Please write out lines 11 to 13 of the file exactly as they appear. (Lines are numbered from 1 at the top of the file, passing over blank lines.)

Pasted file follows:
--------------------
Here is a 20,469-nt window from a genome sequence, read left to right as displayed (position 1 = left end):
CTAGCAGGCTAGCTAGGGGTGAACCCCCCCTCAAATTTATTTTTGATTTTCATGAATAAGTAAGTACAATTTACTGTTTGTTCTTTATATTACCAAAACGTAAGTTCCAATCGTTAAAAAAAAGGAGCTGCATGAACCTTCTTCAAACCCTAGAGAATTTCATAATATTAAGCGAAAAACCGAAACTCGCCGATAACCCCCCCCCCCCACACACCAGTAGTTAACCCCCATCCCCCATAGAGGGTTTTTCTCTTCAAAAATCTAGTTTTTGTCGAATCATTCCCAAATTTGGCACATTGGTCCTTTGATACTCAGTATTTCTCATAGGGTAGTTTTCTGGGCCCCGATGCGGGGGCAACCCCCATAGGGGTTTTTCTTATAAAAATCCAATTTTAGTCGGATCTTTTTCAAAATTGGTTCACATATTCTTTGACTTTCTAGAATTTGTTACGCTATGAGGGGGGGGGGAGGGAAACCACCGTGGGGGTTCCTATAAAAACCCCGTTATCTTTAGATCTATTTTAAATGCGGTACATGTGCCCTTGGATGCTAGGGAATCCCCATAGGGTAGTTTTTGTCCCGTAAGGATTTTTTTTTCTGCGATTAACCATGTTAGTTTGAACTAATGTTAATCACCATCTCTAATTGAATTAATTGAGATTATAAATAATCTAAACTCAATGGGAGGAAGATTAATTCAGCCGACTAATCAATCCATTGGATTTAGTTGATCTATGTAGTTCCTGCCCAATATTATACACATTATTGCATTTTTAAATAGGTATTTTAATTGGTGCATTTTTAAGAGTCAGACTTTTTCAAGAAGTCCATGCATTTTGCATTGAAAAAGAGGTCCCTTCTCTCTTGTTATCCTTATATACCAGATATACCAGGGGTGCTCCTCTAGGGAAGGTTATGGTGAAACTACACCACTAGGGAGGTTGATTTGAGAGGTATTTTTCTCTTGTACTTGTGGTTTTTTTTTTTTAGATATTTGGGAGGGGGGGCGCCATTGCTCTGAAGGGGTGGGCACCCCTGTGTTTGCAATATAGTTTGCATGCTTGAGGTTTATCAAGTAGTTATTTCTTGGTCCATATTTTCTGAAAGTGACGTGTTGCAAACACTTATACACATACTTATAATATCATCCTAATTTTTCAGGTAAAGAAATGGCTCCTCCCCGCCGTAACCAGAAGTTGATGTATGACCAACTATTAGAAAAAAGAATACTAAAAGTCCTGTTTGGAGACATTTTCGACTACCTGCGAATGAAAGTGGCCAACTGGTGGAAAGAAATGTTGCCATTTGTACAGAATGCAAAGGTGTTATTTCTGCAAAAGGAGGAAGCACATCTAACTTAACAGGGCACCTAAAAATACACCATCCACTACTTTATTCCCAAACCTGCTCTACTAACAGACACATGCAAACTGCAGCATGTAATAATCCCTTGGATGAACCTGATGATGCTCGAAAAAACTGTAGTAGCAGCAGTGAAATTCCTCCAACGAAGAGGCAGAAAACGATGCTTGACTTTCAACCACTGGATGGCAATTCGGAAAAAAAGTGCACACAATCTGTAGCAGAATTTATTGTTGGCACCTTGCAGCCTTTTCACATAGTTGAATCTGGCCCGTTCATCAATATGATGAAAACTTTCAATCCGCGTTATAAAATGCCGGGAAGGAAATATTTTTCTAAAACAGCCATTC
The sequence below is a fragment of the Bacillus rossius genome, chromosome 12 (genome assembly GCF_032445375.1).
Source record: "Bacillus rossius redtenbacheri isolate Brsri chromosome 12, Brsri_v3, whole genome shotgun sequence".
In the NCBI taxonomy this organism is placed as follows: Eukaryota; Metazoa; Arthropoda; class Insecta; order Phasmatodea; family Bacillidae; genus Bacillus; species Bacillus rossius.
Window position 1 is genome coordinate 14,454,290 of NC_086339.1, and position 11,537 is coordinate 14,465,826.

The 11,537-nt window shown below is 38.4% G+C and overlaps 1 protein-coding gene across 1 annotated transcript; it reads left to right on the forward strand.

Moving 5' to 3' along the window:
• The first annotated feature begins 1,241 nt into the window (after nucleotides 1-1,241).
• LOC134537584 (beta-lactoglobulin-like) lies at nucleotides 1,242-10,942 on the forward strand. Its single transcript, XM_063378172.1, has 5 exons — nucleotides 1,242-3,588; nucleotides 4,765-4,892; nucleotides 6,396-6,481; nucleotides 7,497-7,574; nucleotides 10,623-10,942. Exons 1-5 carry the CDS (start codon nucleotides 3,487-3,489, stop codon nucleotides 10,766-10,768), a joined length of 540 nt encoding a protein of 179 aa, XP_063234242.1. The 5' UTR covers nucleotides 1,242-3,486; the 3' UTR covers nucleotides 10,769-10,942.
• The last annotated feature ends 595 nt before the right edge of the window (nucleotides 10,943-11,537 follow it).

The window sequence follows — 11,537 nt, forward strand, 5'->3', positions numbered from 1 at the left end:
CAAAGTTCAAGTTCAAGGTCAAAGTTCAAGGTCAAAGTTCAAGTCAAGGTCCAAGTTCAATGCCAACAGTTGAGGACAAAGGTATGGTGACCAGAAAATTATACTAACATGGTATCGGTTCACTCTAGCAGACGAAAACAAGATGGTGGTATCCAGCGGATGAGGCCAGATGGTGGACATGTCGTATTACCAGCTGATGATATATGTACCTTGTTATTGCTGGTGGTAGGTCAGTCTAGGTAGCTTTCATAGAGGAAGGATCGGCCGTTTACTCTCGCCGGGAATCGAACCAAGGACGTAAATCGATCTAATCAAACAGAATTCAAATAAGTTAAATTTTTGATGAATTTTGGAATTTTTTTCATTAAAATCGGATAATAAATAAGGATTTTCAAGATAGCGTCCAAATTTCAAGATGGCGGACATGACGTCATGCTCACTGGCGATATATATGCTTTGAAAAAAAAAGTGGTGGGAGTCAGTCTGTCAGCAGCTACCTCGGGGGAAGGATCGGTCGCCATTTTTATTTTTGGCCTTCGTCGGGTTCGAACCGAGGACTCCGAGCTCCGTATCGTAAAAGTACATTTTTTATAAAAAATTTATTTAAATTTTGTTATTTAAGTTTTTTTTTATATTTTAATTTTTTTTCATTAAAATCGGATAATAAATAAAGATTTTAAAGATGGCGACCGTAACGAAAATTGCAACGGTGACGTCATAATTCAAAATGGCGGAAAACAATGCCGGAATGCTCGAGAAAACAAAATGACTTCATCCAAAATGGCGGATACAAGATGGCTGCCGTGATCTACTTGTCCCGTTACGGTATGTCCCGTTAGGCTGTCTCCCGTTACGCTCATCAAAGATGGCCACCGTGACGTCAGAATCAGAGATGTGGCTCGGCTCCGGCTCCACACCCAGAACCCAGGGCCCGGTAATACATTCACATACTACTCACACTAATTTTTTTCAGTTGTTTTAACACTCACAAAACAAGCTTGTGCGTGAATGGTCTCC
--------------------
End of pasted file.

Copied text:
• The last annotated feature ends 595 nt before the right edge of the window (nucleotides 10,943-11,537 follow it).

The window sequence follows — 11,537 nt, forward strand, 5'->3', positions numbered from 1 at the left end:
CAAAGTTCAAGTTCAAGGTCAAAGTTCAAGGTCAAAGTTCAAGTCAAGGTCCAAGTTCAATGCCAACAGTTGAGGACAAAGGTATGGTGACCAGAAAATTATACTAACATGGTATCGGTTCACTCTAGCAGACGAAAACAAGATGGTGGTATCCAGCGGATGAGGCCAGATGGTGGACATGTCGTATTACCAGCTGATGATATATGTACCTTGTTATTGCTGGTGGTAGGTCAGTCTAGGTAGCTTTCATAGAGGAAGGATCGGCCGTTTACTCTCGCCGGGAATCGAACCAAGGACGTAAATCGATCTAATCAAACAGAATTCAAATAAGTTAAATTTTTGATGAATTTTGGAATTTTTTTCATTAAAATCGGATAATAAATAAGGATTTTCAAGATAGCGTCCAAATTTCAAGATGGCGGACATGACGTCATGCTCACTGGCGATATATATGCTTTGAAAAAAAAAGTGGTGGGAGTCAGTCTGTCAGCAGCTACCTCGGGGGAAGGATCGGTCGCCATTTTTATTTTTGGCCTTCGTCGGGTTCGAACCGAGGACTCCGAGCTCCGTATCGTAAAAGTACATTTTTTATAAAAAATTTATTTAAATTTTGTTATTTAAGTTTTTTTTTATATTTTAATTTTTTTTCATTAAAATCGGATAATAAATAAAGATTTTAAAGATGGCGACCGTAACGAAAATTGCAACGGTGACGTCATAATTCAAAATGGCGGAAAACAATGCCGGAATGCTCGAGAAAACAAAATGACTTCATCCAAAATGGCGGATACAAGATGGCTGCCGTGATCTACTTGTCCCGTTACGGTATGTCCCGTTAGGCTGTCTCCCGTTACGCTCATCAAAGATGGCCACCGTGACGTCAGAATCAGAGATGTGGCTCGGCTCCGGCTCCACACCCAGAACCCAGGGCCCGGTAATACATTCACATACTACTCACACTAATTTTTTTCAGTTGTTTTAACACTCACAAAACAAGCTTGTGCGTGAATGGTCTCC